The Innisfree Poetry Journal

by Karren Alenier


For Hilary Tham (1946-2005)

On the days leading to the wedding
of Heaven and Earth, we come-hither
Druids⎯noses all pushed deep
into our tree alphabet⎯still noticed

fiery bursts of miracles:  the child
born in time to be held by a dying poet,
the daughters⎯Aglaia, Euphrosyne,
Thalia⎯attending round the clock

to their mother's opera (sizing her head-
dress, deciding between carmine red
or Prussian blue gowns, applying
her indelible make-up), and the husband

locked into his studio tuning his grand
piano to her last aria⎯a bonfire
of staccato and trills. "So quick bright
things come to confusion." And we

bards summoned for our healing
lyrics leaf through our vowels but know
no shield of white poplar can protect
the friend lying under the rose

moon from the successive fireworks
exploding in her body. We hold
her hand, struggle to speak,
let tears roll down our cheeks.

In the cemeteries of Paris⎯
Père LaChaise, Montparnasse⎯
she had mapped it out for us:
death has its place, its audience.

She, who believed in us, though
what we believed, we invented.


According to the legend, a curse befell
the large blue diamond plucked
from the third eye of an idol in India.

My mother wore the Hope diamond
that exquisite gem said to curse
all who touched it. Picture this:
a society renegade
Evalyn Walsh McLean entering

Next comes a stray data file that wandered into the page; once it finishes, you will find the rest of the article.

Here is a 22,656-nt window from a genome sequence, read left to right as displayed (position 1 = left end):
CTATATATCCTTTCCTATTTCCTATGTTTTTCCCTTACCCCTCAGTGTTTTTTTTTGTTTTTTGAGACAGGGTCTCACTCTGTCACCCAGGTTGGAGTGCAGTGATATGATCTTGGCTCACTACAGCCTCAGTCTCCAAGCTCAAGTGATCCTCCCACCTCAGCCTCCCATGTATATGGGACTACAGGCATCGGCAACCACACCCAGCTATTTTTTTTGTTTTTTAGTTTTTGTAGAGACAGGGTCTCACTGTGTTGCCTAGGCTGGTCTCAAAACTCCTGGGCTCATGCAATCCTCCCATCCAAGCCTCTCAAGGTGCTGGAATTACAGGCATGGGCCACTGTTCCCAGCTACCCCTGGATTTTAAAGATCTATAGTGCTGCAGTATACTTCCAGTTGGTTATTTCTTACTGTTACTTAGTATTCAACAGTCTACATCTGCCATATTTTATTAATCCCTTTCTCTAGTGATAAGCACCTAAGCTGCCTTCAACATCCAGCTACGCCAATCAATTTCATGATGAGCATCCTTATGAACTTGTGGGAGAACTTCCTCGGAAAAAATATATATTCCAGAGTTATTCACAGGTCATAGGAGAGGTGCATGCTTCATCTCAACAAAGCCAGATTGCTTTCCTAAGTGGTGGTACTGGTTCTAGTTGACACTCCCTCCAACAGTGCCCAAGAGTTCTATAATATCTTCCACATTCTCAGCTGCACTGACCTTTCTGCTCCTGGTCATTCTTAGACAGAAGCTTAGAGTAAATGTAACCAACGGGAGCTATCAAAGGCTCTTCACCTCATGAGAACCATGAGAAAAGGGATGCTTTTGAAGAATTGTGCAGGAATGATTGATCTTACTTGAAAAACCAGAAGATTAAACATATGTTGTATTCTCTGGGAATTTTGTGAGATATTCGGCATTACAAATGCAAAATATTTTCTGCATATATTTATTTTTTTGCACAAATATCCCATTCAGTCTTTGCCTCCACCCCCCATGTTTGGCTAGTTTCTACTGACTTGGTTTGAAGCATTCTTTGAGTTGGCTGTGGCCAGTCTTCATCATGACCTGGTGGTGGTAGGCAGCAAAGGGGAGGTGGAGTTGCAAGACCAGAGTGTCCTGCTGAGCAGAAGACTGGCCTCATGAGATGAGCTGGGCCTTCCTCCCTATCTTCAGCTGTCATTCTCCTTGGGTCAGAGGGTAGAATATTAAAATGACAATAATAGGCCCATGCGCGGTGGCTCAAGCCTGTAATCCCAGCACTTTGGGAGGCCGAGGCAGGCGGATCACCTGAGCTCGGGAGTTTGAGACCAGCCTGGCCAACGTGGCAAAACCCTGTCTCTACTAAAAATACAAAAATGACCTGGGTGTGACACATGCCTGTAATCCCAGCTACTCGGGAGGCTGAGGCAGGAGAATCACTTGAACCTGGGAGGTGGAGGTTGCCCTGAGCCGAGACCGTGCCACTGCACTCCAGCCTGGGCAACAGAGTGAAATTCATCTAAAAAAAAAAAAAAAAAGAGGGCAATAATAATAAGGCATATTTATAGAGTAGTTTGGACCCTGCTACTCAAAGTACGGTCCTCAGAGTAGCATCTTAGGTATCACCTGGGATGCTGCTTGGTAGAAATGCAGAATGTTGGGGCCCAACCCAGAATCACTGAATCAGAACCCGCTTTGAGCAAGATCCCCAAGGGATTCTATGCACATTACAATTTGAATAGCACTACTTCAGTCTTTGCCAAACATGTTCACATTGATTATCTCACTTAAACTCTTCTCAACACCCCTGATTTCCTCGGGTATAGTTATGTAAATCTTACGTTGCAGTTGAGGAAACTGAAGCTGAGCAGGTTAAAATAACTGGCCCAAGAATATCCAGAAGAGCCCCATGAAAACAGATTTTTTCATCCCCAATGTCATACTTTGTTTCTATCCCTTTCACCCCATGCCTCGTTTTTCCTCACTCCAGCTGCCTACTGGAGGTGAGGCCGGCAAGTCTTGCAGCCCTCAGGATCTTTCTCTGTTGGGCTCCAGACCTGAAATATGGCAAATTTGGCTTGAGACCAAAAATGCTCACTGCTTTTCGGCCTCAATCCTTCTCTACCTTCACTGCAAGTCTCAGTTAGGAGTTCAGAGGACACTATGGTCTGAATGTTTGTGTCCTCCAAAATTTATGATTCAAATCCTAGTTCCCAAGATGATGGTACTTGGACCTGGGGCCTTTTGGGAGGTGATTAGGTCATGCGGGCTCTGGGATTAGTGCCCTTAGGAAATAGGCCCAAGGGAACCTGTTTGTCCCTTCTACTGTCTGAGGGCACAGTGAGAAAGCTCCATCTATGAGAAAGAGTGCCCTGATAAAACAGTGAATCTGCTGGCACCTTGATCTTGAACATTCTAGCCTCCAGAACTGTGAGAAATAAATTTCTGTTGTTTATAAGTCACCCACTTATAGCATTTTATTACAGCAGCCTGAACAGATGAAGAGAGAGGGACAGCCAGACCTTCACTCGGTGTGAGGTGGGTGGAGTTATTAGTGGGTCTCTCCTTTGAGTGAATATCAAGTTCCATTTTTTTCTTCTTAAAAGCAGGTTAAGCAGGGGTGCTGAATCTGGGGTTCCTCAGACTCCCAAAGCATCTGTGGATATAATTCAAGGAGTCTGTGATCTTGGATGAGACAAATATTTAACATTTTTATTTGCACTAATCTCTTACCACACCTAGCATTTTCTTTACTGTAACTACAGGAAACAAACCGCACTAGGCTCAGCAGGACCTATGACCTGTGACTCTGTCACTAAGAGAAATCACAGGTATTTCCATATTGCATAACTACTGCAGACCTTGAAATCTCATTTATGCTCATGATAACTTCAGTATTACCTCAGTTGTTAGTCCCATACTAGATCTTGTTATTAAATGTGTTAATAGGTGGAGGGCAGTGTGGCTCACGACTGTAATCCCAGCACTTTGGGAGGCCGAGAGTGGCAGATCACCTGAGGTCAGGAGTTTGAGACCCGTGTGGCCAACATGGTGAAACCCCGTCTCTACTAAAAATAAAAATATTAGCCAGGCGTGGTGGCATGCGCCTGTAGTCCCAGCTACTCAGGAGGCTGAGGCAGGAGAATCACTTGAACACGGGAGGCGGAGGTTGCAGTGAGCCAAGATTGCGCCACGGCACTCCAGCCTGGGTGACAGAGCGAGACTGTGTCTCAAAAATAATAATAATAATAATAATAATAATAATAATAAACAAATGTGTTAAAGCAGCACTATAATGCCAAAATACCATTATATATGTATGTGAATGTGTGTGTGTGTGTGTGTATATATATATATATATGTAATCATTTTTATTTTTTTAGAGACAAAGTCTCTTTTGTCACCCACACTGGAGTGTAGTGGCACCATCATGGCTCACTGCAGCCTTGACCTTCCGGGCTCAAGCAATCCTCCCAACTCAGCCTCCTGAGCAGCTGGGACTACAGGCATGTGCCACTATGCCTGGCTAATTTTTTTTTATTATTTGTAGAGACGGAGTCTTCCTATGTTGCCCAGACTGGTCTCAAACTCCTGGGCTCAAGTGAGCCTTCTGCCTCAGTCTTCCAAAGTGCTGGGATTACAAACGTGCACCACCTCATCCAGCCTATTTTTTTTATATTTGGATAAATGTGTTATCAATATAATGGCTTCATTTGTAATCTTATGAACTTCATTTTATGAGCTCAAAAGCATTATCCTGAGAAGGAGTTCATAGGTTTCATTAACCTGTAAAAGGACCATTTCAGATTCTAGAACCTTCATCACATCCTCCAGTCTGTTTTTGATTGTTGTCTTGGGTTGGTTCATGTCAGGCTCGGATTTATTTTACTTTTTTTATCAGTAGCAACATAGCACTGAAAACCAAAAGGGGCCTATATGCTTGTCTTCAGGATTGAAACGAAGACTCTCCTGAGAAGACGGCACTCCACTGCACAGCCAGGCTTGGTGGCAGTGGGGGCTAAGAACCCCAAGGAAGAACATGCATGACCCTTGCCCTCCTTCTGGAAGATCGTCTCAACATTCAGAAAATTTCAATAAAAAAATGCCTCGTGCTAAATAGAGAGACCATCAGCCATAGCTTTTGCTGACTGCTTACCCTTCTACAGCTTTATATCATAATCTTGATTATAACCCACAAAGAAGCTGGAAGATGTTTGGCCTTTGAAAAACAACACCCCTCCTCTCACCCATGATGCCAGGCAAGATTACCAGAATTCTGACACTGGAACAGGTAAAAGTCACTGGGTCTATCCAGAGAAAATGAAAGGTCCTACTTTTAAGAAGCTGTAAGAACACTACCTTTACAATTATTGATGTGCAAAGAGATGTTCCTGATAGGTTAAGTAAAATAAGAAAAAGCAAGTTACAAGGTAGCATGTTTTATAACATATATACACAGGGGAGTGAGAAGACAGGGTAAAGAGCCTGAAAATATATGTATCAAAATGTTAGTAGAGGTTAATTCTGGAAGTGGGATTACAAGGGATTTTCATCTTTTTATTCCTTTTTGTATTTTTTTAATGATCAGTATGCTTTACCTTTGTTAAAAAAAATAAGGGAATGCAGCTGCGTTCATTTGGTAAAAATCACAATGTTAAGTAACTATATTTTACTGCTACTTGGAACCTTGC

a ward at Walter Reed removing
from her neck what she called
her lucky charm, letting this legless
private, that handless
sergeant, and finally my teenage
mother, a candy-striper in love
with fashion, feel the weight
of that intensely blue
stone that if set in the sun
would phosphoresce red. Imagine
that necklace purchased in Paris
from Pierre Cartier by the headstrong
young woman who eloped
against her family's wishes
with the heir of The Washington Post fortune.
Envision my raven-haired, high cheek-boned,
ruby-lipped mama who married five
times⎯the lonely girl who cherished
the letter her daddy wrote from a battleship
in the South Pacific wishing his princess
Rona, a sweet sixteen and she standing
with a long line of kings⎯Louis Quatorze,
Louis Quinze, Louis Seize⎯who all
wore this crown jewel. Maybe the curse
in touching those 45.52 carats
accounts for why she was never satisfied.


How delicate the man-of-war,
A blue bubble loving heat.
Give berth when it floats to shore!

The old man did his Navy tour
for WWII at a desk. Land under feet.
How delicate the man of war.

He never learned to swim and bore
this secret in brooding defeat.
Give berth when he nears the shore.

His sensible wife insisted there's more.
Dying she told their son, "Take him to the beach.
You know how delicate our man of war."

His eyes, the color of the tropical sea but sore
from tears, drank in the fringed and bobbing sheet.
Give ample berth or you're barbed for sure.

"You don't know how love cleaves the core"
he yells at his son, "I'm stung. I drown. I bleed."
How delicate the man-of-war.
Give wide berth when it floats to shore!


When I die,
don't weave a shroud,
don't dig a grave. Take
my carbon and make me
graphite. Don't press me
to diamond and wear
me on your finger
or neck.
When I die, I don't need to be
blue gem, quarter carat or greater.
I want to be a pencil given to an ardent
poet who will hug me tight. For that, I would

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